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How to Encourage a "Can Do" Attitude?

468 Views 4 Replies 5 Participants Last post by  ChasingPeace
Hi, how do you all help encourage your children to have a "Can Do" attitude? My almost 4 yo says "I can't" to things all the time, even simple things that I know he is capable of if he tried. A lot of the time I think it is more of an "I don't want to."

I encourage him when he does try to do things, even if he didn't do it perfectly. I am happy and let him know when I notice him doing things well. Am I doing something wrong?

What can I do to help him believe in himself more and to actually try to do things he thinks he can't?
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Good question! My almost 5 year old dd definately has some confidence issues. She says I can't a lot or, if she tries something once and isn't immediately successful, she gives up.

It is such a balance between offering encouragement and not belittling their apprehensiveness if that makes sense. Like if she said "i'm too scared to try such and such", rather than just saying you can do it, I try to say something like I understand that it is scary to try something new but...

I know what you mean about saying that she can't but you know that she has done it before. My dd is that way about riding her bike.

I can't wait to read how others handle this.

Originally Posted by heldt123
What can I do to help him believe in himself more and to actually try to do things he thinks he can't?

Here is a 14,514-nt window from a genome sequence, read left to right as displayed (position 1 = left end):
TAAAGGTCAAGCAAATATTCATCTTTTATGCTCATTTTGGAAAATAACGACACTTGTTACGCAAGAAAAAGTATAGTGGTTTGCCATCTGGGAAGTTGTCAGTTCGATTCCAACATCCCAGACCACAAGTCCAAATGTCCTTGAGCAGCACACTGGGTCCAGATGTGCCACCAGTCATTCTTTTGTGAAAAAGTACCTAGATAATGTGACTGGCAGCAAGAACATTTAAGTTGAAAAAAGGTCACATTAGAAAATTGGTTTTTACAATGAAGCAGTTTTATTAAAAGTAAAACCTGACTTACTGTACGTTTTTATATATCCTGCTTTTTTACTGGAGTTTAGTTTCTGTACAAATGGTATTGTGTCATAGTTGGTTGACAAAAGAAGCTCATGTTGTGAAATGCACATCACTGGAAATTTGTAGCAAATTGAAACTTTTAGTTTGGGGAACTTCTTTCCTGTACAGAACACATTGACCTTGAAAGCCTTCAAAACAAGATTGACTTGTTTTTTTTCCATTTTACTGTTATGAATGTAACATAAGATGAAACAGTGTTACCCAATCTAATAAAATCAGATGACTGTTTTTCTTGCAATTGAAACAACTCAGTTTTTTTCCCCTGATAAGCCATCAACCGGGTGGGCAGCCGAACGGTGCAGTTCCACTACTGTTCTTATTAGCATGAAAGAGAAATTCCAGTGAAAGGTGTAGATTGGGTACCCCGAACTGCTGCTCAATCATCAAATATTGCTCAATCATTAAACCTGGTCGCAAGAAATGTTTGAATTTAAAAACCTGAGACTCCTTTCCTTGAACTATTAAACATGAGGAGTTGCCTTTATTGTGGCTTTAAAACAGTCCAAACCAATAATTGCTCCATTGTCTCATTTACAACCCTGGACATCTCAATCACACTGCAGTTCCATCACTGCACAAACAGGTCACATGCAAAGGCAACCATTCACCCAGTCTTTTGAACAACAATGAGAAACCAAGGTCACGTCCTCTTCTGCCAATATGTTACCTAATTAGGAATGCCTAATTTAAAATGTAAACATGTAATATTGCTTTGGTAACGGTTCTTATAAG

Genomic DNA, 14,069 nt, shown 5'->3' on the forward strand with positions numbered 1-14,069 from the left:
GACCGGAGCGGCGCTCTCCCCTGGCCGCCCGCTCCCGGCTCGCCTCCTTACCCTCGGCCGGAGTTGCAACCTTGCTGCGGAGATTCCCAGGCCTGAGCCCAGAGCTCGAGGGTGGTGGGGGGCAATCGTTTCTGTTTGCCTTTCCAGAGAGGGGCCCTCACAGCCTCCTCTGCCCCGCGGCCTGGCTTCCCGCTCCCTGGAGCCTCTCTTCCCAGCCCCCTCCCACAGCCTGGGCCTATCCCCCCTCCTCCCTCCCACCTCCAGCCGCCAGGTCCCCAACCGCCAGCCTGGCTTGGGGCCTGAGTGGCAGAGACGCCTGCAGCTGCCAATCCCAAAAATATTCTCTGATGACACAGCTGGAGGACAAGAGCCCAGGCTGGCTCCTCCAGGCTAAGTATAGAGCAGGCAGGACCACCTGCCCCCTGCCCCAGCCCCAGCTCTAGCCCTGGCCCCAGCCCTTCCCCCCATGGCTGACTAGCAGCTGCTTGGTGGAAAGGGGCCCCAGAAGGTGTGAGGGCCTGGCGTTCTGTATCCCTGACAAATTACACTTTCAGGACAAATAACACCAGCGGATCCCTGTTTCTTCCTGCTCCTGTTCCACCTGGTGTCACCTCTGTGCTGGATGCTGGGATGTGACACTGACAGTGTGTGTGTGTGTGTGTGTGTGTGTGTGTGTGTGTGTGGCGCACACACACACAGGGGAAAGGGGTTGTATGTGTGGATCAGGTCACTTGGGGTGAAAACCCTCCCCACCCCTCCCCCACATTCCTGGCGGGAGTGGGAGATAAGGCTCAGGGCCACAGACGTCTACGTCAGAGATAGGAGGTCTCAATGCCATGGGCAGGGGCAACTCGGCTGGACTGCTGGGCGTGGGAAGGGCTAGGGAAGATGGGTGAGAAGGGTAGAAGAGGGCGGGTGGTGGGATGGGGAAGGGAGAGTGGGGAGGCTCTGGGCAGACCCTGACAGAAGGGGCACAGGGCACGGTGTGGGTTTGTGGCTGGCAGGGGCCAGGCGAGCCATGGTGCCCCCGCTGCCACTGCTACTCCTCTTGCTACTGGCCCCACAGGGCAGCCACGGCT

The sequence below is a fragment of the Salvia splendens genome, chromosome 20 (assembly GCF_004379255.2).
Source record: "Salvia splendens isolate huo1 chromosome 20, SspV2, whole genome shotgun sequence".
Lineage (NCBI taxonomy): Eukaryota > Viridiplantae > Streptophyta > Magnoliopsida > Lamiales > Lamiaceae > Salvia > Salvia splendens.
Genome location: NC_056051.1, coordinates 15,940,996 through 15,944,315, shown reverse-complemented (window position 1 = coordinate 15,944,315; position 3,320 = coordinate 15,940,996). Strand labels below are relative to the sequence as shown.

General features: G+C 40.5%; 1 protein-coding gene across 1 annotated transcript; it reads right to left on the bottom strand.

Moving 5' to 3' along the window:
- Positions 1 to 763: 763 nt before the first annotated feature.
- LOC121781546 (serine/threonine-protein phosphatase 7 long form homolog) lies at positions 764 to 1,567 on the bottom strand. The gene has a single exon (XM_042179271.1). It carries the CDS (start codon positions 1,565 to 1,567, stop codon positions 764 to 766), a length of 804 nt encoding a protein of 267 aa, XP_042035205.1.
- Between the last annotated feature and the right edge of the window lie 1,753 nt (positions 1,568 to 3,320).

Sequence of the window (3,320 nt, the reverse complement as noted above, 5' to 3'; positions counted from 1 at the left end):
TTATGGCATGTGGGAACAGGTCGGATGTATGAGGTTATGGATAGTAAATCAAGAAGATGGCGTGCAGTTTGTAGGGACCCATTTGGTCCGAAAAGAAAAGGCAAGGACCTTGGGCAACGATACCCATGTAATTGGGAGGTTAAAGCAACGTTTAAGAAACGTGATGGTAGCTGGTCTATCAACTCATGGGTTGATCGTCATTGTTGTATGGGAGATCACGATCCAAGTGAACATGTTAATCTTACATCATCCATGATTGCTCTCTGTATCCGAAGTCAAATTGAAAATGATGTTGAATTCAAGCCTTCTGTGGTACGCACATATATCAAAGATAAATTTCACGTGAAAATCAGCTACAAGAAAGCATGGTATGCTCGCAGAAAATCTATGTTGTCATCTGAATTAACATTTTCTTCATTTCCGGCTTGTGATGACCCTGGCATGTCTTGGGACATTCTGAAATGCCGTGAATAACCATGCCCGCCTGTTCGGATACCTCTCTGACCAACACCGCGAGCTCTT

In the moment, I generally help her. I try to help rather than do--meaning, show her how to do it for herself....aid her doing it for herself. And then say, "You did it!"

I try to talk about these "issues" with dd in calmer times. When she is not struggling, and we are just chatting. We can then talk about the difference between "I can't" and "I don't want to" (which is perfectly valid). And also talk about things that are easy the first time, vs things that require more practice, etc. I sometimes tell stories about things that I have had to try over and over to get right--or things I was afraid to try at first-- but were worth the effort....or talk about things she achieved in the past thru trying.
My son acts the same way sometimes, and one thing I noticed is that encouragement really helps, and reminding him that it takes practice to get better at doing certain things, and then I remind him of many things that he is now good at because he has practiced doing it. He will still cry, but he listens. Eventually he'll do it and then grudgingly smile! He then won't want me to comment about it again, but that's another story....
My ds is a lot younger than yours, so I'm not sure how applicable this will be, but when he gets frustrated, I tell him "you can do it!" If he still won't do it, I'll ask "do you want me to show you how to do it?" If he says yes, I show him, then say "now you try." If he says no, I ask "do you want to do it together" or "do you want Mommy to help you do it?" Then I tell him "now you try." I always try to end with something like "Mommy is so proud of you for trying! The important thing is that you tried, you'll get it with practice."

I also think it's really important not to be too eager to help. When we're playing together, often ds will ask me to do something for him before he even tries. I refuse and only intervene if he becomes pretty frustrated.

A good book for fostering confidence in younger kids (if you ignore the non-AP stuff which is admittedly a LOT):
Your Self-Confident Baby: How to Encourage Your Child's Natural Abilities from the Very Start by Magda Gerber and Allison Johnson
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